Posted: March 3, 2021 1:24 pm
The Johnstown Area Heritage Association (JAHA) has received a major grant from 1889 Foundation in support of the Johnstown Flood Museum Revitalization Project. The grant will fund exhibition upgrades at the museum, one of Johnstown’s flagship tourism attractions.
The $250,000 grant helps JAHA unlock additional funding for the overall project by completing a required match for a Redevelopment Assistance Capital Project grant of $500,000, as well as private foundation funding.
Through its collaborative funding, 1889 Foundation helps organizations become stronger, more adaptive, innovative, and better coordinated, said Susan Mann, president of 1889 Foundation.
The grant supports “Voices of the Survivors,” an interactive exhibition based on firsthand survivor accounts, including an interview with Dr. Victor Heiser that was recorded by author David McCullough when he was researching his 1969 book, “The Johnstown Flood.”
Victor G. Heiser, MD (1873-1972), was born in Johnstown and survived the 1889 flood, in which he lost his parents. Dr. Heiser graduated from Jefferson Medical College (now Sidney Kimmel Medical College) in 1897, and in 1898, was appointed assistant surgeon in the United States Public Health Service. Following his retirement, Dr. Heiser focused on public health and the advancement of industrial medicine.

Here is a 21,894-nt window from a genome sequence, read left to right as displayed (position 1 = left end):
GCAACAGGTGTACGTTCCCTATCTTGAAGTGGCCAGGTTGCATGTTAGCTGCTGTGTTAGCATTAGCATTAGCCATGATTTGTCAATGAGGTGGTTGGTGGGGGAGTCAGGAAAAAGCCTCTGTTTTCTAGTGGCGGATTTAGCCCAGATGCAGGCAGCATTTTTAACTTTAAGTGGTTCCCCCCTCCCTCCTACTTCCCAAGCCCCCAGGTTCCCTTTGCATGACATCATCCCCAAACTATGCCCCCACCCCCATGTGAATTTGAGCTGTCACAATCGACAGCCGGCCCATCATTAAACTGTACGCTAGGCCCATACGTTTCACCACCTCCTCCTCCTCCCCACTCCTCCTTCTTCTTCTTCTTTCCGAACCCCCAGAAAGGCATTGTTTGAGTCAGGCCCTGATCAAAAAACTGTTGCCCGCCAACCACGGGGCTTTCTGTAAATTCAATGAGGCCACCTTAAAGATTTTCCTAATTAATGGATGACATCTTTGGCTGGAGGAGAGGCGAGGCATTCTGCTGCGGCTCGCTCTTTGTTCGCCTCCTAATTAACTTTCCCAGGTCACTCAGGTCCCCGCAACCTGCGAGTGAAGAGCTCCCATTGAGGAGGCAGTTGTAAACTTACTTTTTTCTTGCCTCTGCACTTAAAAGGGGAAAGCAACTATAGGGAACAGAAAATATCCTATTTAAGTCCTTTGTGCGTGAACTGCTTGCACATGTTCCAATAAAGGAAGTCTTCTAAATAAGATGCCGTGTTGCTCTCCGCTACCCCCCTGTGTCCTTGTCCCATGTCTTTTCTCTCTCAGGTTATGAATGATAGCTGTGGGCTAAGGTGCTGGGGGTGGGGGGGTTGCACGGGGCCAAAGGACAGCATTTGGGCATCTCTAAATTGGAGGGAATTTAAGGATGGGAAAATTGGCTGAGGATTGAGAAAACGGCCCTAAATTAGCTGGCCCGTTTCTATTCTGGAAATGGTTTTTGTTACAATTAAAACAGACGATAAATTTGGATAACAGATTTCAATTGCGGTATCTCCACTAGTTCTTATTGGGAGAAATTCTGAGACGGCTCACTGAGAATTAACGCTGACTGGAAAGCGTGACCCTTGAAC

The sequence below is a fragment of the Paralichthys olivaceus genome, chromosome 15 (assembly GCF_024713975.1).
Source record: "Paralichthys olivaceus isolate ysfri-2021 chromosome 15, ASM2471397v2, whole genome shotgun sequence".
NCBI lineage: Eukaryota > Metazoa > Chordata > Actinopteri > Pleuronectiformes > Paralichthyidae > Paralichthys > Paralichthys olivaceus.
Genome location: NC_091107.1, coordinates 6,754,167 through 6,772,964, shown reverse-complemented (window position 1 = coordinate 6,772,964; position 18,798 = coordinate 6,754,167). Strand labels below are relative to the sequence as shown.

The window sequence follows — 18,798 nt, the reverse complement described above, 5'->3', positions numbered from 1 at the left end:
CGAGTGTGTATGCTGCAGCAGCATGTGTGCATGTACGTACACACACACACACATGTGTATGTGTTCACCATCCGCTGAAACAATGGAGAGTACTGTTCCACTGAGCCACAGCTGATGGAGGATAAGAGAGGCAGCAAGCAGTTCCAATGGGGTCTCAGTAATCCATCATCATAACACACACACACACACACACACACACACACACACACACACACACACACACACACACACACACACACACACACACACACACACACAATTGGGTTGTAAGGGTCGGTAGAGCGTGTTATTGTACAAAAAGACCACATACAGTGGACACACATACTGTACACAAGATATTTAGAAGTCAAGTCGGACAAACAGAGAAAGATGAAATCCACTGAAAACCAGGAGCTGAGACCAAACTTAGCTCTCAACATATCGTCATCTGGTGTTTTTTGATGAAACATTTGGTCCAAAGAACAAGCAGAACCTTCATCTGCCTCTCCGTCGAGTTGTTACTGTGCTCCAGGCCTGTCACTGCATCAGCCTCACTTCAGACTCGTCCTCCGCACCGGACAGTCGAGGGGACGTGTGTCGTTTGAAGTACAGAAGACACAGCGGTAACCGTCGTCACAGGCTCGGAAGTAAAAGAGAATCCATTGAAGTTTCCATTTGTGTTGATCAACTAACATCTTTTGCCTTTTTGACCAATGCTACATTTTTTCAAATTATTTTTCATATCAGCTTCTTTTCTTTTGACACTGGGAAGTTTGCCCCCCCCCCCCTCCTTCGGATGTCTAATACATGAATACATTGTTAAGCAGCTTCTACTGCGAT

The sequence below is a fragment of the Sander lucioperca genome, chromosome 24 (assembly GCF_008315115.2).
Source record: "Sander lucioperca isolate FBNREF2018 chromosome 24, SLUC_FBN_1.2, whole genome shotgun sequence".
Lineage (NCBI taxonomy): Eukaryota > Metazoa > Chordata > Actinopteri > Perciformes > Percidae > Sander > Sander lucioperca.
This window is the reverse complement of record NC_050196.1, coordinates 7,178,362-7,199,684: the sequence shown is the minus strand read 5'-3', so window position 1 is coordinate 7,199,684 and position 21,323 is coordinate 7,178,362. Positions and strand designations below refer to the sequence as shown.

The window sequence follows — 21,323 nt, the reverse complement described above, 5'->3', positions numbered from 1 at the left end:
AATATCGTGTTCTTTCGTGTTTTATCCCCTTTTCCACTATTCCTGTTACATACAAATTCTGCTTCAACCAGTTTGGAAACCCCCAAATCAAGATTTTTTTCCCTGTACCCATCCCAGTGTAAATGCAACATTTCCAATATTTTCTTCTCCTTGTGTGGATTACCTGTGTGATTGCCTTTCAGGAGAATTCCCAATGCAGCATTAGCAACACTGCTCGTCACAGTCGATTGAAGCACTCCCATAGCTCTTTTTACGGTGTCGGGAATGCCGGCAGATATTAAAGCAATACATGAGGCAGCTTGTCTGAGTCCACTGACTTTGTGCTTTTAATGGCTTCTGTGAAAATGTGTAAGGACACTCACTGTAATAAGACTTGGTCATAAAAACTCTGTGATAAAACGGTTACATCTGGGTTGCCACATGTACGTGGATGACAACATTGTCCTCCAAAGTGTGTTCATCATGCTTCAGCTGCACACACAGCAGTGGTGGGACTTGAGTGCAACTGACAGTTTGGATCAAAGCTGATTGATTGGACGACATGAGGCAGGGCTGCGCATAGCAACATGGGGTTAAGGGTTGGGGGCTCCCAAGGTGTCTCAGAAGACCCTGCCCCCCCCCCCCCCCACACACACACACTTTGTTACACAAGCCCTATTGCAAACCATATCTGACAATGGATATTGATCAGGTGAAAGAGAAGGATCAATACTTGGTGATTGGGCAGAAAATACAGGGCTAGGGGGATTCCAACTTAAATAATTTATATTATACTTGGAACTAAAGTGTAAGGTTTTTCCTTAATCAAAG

“Victor Heiser left Johnstown to become a physician who specialized in public health, “ Mann said. “It is fitting that 1889 Foundation helps tell his story.”
The grant will also support the creation of “The Flood in 3-D,” which will allow visitors to take a virtual tour of Johnstown before and after the disaster. Many stereoscopic photographs of the flood are available, as this type of photography was popular in the late 1800s.
“We are extraordinarily grateful to 1889 Foundation for their support of the exhibition portion of our project,” said Richard Burkert, JAHA president. “Today’s digital interactive technologies open up compelling ways for us to use our collections to tell the story of the flood to a whole new generation of Americans. The result will be unlike anything offered by a history museum in Pennsylvania.”
The Johnstown Flood Museum was re-opened in 1989 on the centennial of the May 31, 1889 flood with new exhibitions and an Academy Award-winning documentary. JAHA is currently engaged in an $2.1 million effort to renovate the building and upgrade and add to its exhibitions.
The project, which was endorsed by famed historian David McCullough, is now nearly 70% funded through grants from the Redevelopment Assistance Capital Program, the PA Keystone Historic Preservation grant program, and several regional foundations, as well as contributions from many generous businesses and individuals.